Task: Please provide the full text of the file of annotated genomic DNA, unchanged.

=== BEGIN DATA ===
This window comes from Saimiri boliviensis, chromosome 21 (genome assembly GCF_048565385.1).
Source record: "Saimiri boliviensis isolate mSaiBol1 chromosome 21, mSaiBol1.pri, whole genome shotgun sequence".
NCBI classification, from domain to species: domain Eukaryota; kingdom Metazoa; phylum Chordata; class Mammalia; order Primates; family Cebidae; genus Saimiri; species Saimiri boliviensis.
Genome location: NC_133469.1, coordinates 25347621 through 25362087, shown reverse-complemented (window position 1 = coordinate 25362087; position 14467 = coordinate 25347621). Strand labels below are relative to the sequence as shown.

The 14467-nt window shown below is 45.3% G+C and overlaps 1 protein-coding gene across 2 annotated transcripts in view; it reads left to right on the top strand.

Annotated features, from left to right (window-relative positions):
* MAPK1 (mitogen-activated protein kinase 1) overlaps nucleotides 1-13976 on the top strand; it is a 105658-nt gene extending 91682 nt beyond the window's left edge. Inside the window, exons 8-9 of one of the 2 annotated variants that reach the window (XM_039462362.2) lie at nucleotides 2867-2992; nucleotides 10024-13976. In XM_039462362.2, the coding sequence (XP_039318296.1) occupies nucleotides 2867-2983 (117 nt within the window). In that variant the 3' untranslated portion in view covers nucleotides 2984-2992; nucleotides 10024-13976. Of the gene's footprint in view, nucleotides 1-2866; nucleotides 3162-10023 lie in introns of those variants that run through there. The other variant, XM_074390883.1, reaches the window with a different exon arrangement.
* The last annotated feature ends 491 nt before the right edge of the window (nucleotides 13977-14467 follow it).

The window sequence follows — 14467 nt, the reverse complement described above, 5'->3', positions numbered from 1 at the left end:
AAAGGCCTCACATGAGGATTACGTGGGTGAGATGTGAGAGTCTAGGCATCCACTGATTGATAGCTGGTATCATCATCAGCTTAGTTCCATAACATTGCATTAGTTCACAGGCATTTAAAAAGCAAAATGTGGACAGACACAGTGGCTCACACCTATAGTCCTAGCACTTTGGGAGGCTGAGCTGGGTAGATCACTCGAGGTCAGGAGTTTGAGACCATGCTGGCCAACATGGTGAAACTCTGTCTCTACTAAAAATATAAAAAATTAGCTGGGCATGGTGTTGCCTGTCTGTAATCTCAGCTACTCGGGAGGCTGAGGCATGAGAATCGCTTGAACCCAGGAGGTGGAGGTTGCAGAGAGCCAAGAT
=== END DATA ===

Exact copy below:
This window comes from Saimiri boliviensis, chromosome 21 (genome assembly GCF_048565385.1).
Source record: "Saimiri boliviensis isolate mSaiBol1 chromosome 21, mSaiBol1.pri, whole genome shotgun sequence".
NCBI classification, from domain to species: domain Eukaryota; kingdom Metazoa; phylum Chordata; class Mammalia; order Primates; family Cebidae; genus Saimiri; species Saimiri boliviensis.
Genome location: NC_133469.1, coordinates 25347621 through 25362087, shown reverse-complemented (window position 1 = coordinate 25362087; position 14467 = coordinate 25347621). Strand labels below are relative to the sequence as shown.

The 14467-nt window shown below is 45.3% G+C and overlaps 1 protein-coding gene across 2 annotated transcripts in view; it reads left to right on the top strand.

Annotated features, from left to right (window-relative positions):
* MAPK1 (mitogen-activated protein kinase 1) overlaps nucleotides 1-13976 on the top strand; it is a 105658-nt gene extending 91682 nt beyond the window's left edge. Inside the window, exons 8-9 of one of the 2 annotated variants that reach the window (XM_039462362.2) lie at nucleotides 2867-2992; nucleotides 10024-13976. In XM_039462362.2, the coding sequence (XP_039318296.1) occupies nucleotides 2867-2983 (117 nt within the window). In that variant the 3' untranslated portion in view covers nucleotides 2984-2992; nucleotides 10024-13976. Of the gene's footprint in view, nucleotides 1-2866; nucleotides 3162-10023 lie in introns of those variants that run through there. The other variant, XM_074390883.1, reaches the window with a different exon arrangement.
* The last annotated feature ends 491 nt before the right edge of the window (nucleotides 13977-14467 follow it).

The window sequence follows — 14467 nt, the reverse complement described above, 5'->3', positions numbered from 1 at the left end:
AAAGGCCTCACATGAGGATTACGTGGGTGAGATGTGAGAGTCTAGGCATCCACTGATTGATAGCTGGTATCATCATCAGCTTAGTTCCATAACATTGCATTAGTTCACAGGCATTTAAAAAGCAAAATGTGGACAGACACAGTGGCTCACACCTATAGTCCTAGCACTTTGGGAGGCTGAGCTGGGTAGATCACTCGAGGTCAGGAGTTTGAGACCATGCTGGCCAACATGGTGAAACTCTGTCTCTACTAAAAATATAAAAAATTAGCTGGGCATGGTGTTGCCTGTCTGTAATCTCAGCTACTCGGGAGGCTGAGGCATGAGAATCGCTTGAACCCAGGAGGTGGAGGTTGCAGAGAGCCAAGAT